Going to Court
If you have been charged with criminal offences, it is important to receive detailed legal advice as soon as possible regarding pleading guilty or not guilty, and the potential consequences of pleading guilty or what happens next if you choose to plead not guilty.
Before you enter a plea, it is important to obtain a copy of the police brief of evidence from the police officer who arrested you, so that are fully aware of the evidence the Police have against you.
For certain types of offences – if you choose to plead guilty and are a first time offender, the Criminal Justice Diversion Program (“Diversion”) is a program that helps first time offenders avoid a criminal record by agreeing to various conditions that benefit the offender, victim, and the community as a whole. For example, this might include payment of a fine, completion of a period of community service, writing a letter of apology, attending counselling or or completing a behavioural change course.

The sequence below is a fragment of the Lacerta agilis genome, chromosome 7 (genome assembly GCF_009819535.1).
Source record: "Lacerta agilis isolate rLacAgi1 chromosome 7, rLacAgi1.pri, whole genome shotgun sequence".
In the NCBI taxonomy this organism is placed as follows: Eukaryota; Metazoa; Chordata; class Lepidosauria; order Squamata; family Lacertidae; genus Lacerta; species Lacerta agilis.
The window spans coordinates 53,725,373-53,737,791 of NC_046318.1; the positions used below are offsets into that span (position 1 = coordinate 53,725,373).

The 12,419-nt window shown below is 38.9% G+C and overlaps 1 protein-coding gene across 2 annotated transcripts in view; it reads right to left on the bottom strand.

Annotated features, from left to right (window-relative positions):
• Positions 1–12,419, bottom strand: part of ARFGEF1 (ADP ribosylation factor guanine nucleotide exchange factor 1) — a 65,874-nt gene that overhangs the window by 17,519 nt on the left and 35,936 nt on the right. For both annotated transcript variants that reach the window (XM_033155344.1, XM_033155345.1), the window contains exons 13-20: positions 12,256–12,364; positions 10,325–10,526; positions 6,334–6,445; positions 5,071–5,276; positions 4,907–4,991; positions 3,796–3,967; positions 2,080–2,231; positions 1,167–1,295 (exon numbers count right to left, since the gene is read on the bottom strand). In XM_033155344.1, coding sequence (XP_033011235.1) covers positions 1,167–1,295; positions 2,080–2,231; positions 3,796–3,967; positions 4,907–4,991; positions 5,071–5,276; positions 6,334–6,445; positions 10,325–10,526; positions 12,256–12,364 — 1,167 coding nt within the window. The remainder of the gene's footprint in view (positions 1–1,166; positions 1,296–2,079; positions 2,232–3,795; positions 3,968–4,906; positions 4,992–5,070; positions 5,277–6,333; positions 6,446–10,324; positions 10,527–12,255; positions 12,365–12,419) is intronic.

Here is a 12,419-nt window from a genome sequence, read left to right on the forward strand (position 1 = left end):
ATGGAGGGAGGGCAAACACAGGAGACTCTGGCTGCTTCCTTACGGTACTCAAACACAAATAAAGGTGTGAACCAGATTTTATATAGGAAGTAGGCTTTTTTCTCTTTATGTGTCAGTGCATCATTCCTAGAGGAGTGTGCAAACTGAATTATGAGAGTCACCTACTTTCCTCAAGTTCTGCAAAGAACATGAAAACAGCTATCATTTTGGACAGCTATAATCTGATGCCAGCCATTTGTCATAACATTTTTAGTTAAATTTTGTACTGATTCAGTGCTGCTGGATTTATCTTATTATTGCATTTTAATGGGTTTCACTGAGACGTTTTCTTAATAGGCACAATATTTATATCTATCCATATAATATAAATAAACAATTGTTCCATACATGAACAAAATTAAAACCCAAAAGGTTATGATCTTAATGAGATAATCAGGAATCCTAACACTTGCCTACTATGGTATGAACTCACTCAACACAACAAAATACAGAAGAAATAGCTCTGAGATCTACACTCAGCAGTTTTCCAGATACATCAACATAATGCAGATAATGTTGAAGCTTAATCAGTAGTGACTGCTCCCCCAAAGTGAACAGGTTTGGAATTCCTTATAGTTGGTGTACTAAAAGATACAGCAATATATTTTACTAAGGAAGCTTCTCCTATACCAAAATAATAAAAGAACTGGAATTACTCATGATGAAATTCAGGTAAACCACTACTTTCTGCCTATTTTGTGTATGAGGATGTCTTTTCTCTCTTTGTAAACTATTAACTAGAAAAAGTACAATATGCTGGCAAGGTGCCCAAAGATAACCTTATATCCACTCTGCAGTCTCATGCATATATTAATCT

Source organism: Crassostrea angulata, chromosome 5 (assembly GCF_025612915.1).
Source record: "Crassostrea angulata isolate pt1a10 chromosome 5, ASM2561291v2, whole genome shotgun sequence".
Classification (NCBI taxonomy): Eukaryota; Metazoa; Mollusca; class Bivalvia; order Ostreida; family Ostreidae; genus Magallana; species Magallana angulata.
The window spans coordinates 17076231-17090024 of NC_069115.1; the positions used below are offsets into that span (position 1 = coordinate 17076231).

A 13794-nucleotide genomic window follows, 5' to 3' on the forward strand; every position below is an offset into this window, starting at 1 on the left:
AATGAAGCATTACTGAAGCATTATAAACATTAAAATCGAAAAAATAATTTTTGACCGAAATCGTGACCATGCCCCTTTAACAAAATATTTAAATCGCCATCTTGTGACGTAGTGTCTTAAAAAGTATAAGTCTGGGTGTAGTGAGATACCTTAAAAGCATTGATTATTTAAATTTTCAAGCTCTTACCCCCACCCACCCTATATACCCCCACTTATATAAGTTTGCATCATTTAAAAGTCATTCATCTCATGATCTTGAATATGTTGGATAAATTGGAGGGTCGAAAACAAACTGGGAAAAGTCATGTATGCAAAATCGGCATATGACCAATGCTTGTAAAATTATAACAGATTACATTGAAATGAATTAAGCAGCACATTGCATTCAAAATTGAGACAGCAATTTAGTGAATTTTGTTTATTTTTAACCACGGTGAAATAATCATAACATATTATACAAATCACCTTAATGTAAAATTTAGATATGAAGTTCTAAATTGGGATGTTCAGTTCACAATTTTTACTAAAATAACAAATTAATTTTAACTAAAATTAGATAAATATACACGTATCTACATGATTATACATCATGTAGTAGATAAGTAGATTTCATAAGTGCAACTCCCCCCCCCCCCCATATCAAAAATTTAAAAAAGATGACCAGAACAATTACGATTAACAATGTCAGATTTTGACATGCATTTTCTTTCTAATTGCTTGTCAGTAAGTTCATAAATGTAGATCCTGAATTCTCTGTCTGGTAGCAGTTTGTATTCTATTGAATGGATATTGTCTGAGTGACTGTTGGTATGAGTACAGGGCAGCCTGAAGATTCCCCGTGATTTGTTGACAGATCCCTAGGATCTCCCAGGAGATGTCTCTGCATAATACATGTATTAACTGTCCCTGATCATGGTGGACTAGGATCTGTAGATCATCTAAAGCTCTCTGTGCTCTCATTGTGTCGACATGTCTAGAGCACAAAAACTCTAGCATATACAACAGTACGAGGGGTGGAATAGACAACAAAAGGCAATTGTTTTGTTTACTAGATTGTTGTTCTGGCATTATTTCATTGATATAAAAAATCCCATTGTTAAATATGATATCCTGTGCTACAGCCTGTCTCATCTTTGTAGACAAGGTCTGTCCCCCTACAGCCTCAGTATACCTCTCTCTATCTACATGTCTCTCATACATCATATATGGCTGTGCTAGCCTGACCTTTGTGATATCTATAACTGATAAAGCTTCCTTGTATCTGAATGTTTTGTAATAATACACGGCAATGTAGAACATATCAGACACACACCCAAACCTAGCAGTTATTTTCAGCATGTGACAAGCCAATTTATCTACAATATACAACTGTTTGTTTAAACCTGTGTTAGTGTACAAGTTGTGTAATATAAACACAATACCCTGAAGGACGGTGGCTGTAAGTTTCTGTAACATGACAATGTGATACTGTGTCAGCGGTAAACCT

If you have a serious criminal history, it is unlikely that would be able to access the Diversion program, and your sentence is likely to be much more serious than a first time offender.
Pleading Not Guilty
If you choose to plead not guilty, it is likely that your matter will be adjourned to another date and listed as a contest mention. At this next court date, the Police will have an opportunity to have witnesses attend, and/or produce evidence, to support the Police’s case against you, and you will have the same opportunity to have witnesses attend and/or produce other evidence that supports your own case. At the end of the day, both you or your legal representation and the Police have the opportunity to make submissions to the Magistrate about the decision they should make based on the evidence the Police and you/your legal representation has produced.
If you are found not guilty, you are free to leave. If you are found not guilty, the Magistrate will then consider what penalty you should be sentenced with, which might include entering Diversion, a more serious monetary fine, a suspended sentence, a good behaviour bond, and/or incarceration.